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Book Review: Brain Tingles

There is a universal feeling that happens when someone lightly touches the skin on our back, plays with our hair, or whispers in our ear. We immediately feel calmer, more relaxed, and soothed in their presence.

This feeling, according to Craig Richard, PhD, is called the Autonomous Sensory Meridian Response (ASMR), and it is one of the most powerful ways to bring about mindful relaxation — especially in an overly busy world.

In his new book, Brain Tingles: The Secret to Triggering Autonomous Sensory Meridian Response for Improved Sleep, Stress Relief, and Head-to-Toe Euphoria, Richard describes just what ASMR is, and how we can use it to improve our lives and the lives of those around us.

ASMR is similar to the goosebumps we often feel when listening to our favorite song, and like this phenomenon, ASMR has both physical and psychological components. It can be triggered by specific sounds — such as playing with beads, touch — often head and scalp stroking, observing something, or being in certain situations where we are immersed in a variety of triggers — such as getting a haircut.

Richard explains, “If we are experiencing gentle sounds, touches, and behaviors around us, our brains convert those signals into chemicals that make us feel relaxed and safe.”

Often, it is these experiences that boost oxytocin and help us feel close and bonded to those around us. For this reason, many moments that trigger ASMR are similar those that occur naturally between and mother and child.

“The oxytocin actually stimulates the parents to show more interest and focused care toward their children while also producing feelings of relaxation,” writes Richard.

While ASMR’s strongest appeal is simply that it helps us feel relaxed, many believe we have only just begun to understand its benefits in improving sleep, coping with depression and anxiety, decreasing stress, and improving overall well-being.

ASMR, Richard tells us, can be experienced alone — there are several ASMR videos online — or with a trusted partner. From there, numerous sounds such a folding or crinkling paper, scratching or tapping wood, or whispering voices can help trigger ASMR.

Richard writes, “Perhaps the most important element of triggering ASMR via your voice is speaking in a relaxing way.”

Some specific tips Richard gives for using the voice to trigger ASMR are to set the intention to relax, use deep breathing, and speak at a low volume and in a tone that is supportive, caring, and comforting.

Importantly, it is the sound of the voice and the ASMR words used, and not the meaning. Unintelligible or inaudible speaking where made up words are created to sound like actual words, or even speaking in a foreign language can be used to stimulate ASMR.

Richard writes, “Foreign languages, spoken or whispered in a relaxing way, are wonderful ASMR triggers. Foreign languages and unintelligible speaking allow the listener to focus solely on the relaxing nuances in your voice and mouth sounds, rather than being distracted by the meaning of the words.”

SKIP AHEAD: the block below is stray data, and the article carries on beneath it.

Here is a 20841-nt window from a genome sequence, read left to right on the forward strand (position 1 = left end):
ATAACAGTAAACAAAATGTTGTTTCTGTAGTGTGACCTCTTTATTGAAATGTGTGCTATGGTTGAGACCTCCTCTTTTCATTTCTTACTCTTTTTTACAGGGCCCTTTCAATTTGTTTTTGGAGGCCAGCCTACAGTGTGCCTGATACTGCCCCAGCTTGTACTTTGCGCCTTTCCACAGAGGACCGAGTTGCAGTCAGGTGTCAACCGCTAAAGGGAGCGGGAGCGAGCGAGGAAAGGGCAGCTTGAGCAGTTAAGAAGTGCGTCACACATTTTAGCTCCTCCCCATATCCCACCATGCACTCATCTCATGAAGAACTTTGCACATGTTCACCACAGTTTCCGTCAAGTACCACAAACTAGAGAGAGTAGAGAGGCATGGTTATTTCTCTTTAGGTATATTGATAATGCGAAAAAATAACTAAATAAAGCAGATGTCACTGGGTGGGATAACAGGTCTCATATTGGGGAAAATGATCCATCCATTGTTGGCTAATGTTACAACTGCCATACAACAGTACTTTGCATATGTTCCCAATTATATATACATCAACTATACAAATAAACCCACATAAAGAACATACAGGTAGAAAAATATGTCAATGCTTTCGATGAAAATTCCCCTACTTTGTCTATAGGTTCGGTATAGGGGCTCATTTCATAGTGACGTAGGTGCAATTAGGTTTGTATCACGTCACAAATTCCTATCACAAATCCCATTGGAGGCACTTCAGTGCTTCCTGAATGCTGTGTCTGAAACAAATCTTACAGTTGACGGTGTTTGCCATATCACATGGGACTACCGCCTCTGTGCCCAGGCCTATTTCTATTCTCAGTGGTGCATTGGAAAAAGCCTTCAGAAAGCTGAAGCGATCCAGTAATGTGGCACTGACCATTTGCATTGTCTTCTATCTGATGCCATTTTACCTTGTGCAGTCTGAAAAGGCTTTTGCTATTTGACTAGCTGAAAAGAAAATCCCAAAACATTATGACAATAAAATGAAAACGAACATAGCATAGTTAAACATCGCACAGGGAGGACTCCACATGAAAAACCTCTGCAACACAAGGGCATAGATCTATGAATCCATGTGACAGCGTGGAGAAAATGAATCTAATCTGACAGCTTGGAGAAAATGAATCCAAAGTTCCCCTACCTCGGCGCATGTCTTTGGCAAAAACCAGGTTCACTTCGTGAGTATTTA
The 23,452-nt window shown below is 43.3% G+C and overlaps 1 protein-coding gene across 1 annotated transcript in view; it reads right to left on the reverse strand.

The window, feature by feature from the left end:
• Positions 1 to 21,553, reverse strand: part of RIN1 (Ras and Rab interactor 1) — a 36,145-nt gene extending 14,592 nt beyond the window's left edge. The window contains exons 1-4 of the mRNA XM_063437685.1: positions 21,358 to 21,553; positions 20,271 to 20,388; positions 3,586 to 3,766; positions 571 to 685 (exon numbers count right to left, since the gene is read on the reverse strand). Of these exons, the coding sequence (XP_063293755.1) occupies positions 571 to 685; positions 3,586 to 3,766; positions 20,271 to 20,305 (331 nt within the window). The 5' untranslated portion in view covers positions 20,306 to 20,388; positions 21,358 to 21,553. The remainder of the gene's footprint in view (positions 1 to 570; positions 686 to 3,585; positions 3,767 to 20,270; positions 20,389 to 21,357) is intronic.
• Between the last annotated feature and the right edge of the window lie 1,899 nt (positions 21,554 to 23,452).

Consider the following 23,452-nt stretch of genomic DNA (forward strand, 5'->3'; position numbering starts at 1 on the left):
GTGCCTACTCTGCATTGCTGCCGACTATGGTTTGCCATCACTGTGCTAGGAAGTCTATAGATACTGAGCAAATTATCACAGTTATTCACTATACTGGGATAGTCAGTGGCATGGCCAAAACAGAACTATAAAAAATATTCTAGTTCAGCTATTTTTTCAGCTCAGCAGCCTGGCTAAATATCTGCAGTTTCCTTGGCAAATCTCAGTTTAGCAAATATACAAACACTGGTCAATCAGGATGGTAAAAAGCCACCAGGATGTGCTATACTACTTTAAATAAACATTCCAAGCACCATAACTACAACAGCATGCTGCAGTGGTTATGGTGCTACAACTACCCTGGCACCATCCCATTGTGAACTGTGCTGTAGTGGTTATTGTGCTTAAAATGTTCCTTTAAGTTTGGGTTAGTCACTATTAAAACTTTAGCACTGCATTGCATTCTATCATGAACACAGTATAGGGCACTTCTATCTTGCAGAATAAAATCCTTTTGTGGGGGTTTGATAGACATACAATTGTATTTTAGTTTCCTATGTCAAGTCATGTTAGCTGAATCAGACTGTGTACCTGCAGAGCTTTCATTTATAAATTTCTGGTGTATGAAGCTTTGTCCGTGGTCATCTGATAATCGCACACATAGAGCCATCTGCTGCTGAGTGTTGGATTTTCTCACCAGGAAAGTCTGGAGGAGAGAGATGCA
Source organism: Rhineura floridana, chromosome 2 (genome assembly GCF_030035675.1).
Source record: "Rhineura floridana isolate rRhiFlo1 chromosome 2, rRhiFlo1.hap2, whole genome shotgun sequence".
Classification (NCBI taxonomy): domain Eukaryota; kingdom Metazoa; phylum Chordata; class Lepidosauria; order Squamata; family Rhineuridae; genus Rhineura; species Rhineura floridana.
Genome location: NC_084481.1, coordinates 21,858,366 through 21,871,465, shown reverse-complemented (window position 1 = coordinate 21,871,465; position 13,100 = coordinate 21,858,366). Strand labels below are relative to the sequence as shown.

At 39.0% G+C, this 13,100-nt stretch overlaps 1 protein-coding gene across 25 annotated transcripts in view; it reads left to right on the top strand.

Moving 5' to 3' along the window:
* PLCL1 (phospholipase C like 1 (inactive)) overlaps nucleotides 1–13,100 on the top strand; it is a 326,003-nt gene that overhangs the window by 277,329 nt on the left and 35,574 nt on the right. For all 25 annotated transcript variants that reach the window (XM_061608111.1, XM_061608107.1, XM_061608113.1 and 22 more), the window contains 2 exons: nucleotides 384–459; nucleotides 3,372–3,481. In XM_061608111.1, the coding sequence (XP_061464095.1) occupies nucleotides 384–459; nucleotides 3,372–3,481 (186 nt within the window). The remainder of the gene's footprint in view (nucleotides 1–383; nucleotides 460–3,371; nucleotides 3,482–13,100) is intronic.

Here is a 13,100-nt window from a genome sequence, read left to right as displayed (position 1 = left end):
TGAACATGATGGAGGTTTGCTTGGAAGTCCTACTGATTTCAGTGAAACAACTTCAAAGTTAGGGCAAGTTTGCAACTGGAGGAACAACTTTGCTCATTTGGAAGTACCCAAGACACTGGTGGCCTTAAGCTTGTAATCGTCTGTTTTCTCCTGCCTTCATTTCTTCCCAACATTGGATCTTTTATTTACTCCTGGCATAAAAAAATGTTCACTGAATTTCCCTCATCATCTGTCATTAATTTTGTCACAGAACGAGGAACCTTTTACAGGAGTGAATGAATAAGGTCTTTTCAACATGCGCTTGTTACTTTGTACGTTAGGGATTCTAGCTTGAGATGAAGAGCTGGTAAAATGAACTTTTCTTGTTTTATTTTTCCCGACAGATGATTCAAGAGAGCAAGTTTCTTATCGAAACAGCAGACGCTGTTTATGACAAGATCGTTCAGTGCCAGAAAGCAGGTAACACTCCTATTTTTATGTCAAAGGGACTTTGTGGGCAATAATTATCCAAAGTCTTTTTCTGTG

Touch is another strong ASMR trigger and one that conveys safety, relaxation, and care. “Holding or caressing an injured, scared, or stressed child is an instinctual response for bringing comfort,” writes Richard.

Touch also conveys social connectivity, joy, and affection, and decreases stress hormones. Here Richard offers some helpful ASMR touch triggers, such as scalp touching, simulating the feeling of rain on the head, and even the popular “egg on the head” game often played by children.

Many tools, such a hairbrushes, scalp massagers, paintbrushes, fuzzy fabrics, and feathers can also be used to stimulate ASMR touches, as well as ease the transition to direct touch and create a variety of different sensations.

Activities, such as watching someone open a treasured package, present and discuss a cherished item, or perform an activity with heightened interest can also trigger ASMR. Richard points to the popular TV show The Joy of Painting, where the host, Bob Ross’s soothing demeanor, kind disposition and deft painting skills mesmerized his viewers.

He writes, “Although his show preceded the awareness of ASMR, he is often referred to as the “Godfather of ASMR” because so many people have found his show soothing, relaxing, and tingle inducing.”

Being highly skilled at an activity, however, is not necessary to stimulate ASMR. It is the feeling of connection, cultivated through a warm and caring disposition, a gentle voice and soothing demeanor, and rhythmic sounds that lead to the deeply relaxing feeling characteristic of ASMR.

We would all like to feel more relaxed, and even more, to have that relaxation on demand. Offering a host of tools, tips, and easy-to-use exercises, Brain Tingles shows that not only is it possible to stimulate good feelings, but ASMR is a powerful technique available to anyone, at anytime.

Brain Tingles: The Secret To Triggering Autonomous Sensory Meridian Response for Improved Sleep, Stress Relief, and Head-to-Toe Euphoria

Adams Media, September 2018

Paperback, 240 Pages

Book Review: Brain Tingles

Psych Central's Recommendation:
Worth Your Time! +++

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Claire Nana

Claire Nana is a regular contributor and book reviewer for Psych Central.

APA Reference
Nana, C. (2019). Book Review: Brain Tingles. Psych Central. Retrieved on December 4, 2020, from
Scientifically Reviewed
Last updated: 4 Jan 2019
Last reviewed: By a member of our scientific advisory board on 4 Jan 2019
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